Random - That's the impression a HUMAN driver would have. A better term for "random" would be "unpredictable". And since the autonomous vehicle would be monitoring the relative location of nearby vehicles, people, and other objects the main criteria is "will that object with its current velocity and potential acceleration impact this vehicle?"

That's the impression a bad driver would have. The person weaving doesn't say "oh, I traveled 10*RND(x) seconds, I'll change lanes to [left/right]." They say "I wish to be going the speed that should be legally set, and I'll weave to go it. I'll go in the open space to the right." And yes, there are documents indicating that Dallas was notified that they broke State law in setting artificially low speed limits, but they ignored it and set illegally low limits for a while until people started fighting in court, and managed to win. Drivers knew the limits were unenforceable, so many went very fast with impunity, as the limits were illegal.

Re:I propose a test ... (0)

Anonymous Coward | about 5 months ago | (#47069821)

Don't the Google cars encounter this every day on 101?

Re:I propose a test ... (1)

Anonymous Coward | about 5 months ago | (#47069885)

Driverless cars should be required to pass this test on a moonless night, in the rain, on an unmapped road, with GPS unavailable. All those things happen, all the time, and any competent driver is expected to deal with it.

They should also be required to understand and comply with hand signals and verbal commands given by police officers and construction workers. They should be required to understand gestures from pedestrians.

Wait, this means a functional driverless car would require A.I.? No shit.

Re:I propose a test ... (1)

SternisheFan (2529412) | about 5 months ago | (#47070109)

... They should also be required to understand and comply with hand signals and verbal commands given by police officers and construction workers. They should be required to understand gestures from pedestrians.

Good point. LEO's will need some form of wireless killswitch, or control mechanism on them at all times. Which capability will of course get abused by sociopathic hackers.

At least the future doesn't look boring...

Re:I propose a test ... (1)

AK Marc (707885) | about 5 months ago | (#47069915)

The driverless car, going the speed limit in the presence of the driver you mention who is "speeding", would ignore the aggressive driver. And nothing bad would happen.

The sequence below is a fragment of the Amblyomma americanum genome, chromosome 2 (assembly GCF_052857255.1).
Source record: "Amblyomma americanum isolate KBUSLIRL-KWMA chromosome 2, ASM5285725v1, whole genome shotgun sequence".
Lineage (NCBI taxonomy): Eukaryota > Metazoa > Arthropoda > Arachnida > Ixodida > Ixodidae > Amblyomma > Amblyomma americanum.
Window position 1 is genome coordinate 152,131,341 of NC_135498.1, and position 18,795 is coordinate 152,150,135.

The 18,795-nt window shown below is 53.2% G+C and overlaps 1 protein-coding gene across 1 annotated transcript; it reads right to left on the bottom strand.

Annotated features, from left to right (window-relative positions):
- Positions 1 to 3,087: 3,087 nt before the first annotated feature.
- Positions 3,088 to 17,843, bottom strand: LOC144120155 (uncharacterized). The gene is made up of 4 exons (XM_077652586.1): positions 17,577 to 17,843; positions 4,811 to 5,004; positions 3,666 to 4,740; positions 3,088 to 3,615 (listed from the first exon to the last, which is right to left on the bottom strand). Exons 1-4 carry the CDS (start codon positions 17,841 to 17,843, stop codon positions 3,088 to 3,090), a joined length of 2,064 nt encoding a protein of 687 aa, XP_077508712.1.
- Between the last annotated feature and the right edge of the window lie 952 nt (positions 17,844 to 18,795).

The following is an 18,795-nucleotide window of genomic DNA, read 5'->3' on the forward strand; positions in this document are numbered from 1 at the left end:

Why do so many people complain about those in front of them going faster than them? They are in front of you, and going faster than you. They will not affect you in any way, unless they crash, which happens very rarely (on a per-passenger-mile scale).

Re:I propose a test ... (1)

SternisheFan (2529412) | about 5 months ago | (#47070139)

"Did you ever notice that anyone driving slower than you is 'An Idiot!', and anyone driving faster than you is 'A Maniac!' ???"

- George Carlin

Re:I propose a test ... (1)

CanHasDIY (1672858) | about 5 months ago | (#47070179)

I call it the aggressive, psychotic driver who makes random, unsafe lane changes, fails to signal, and swoops across several lanes of traffic while doing well over the speed limit.

At night, during a blizzard, on a section of road with more holes than a chunk of Swiss cheese.

You know, get that realism factor going full-steam.

Re:I propose a test ... (1)

R3d M3rcury (871886) | about 5 months ago | (#47071059)

At night, during a blizzard, on a section of road with more holes than a chunk of Swiss cheese.

Uphill! Both ways!

I had to deal with that when I was a kid. But tell the driverless cars of today that, they'll just sit and stare at you.

Advanced Cruise Control (0)

Anonymous Coward | about 5 months ago | (#47069701)

Until I can buckle up, hit "go" and take a nap from my driveway to my work parking spot...all this technology is just advanced cruise control. These new technologies are fantastic though - it seems like with some I can merge into rush hour and just let autopilot take over. It seems like it will be a few decades before it's truely automated though...to let the politics and insurance industry figure themselves out.

Re:Advanced Cruise Control (3, Insightful)

Russ1642 (1087959) | about 5 months ago | (#47069825)

Technology needs to develop in stages. It doesn't go from concept to full-blown earth-shattering product like it does in bad science fiction movies.

Re:Advanced Cruise Control (0)

Anonymous Coward | about 5 months ago | (#47070313)

Modern cars have ~10,000,000 lines of code already, for traction control amongst many other things.

Re:Advanced Cruise Control (1)

jellomizer (103300) | about 5 months ago | (#47069853)

Having taken long trips on the highway. This partial automation of keeping the speed limit, stay in lane, don't run into the other cars. Would be a welcomed feature. After 3 or 4 hours. Your eyes get strained from paying attention and so alert. Having this feature where you can sit back for and let your guard down for a bit would make my life so much better.

Autopilot with alarms (0)

Anonymous Coward | about 5 months ago | (#47069901)

If I could kick it back and read during rush hour, that would be awesome. All it would need is some kind of "DANGER!" alarm to quickly get my attention if something bad were about to happen.

Translation (0)

Anonymous Coward | about 5 months ago | (#47069741)

"permits" and "special licenses" == "fees"

Re:Translation (1)

Joe_Dragon (2206452) | about 5 months ago | (#47069811)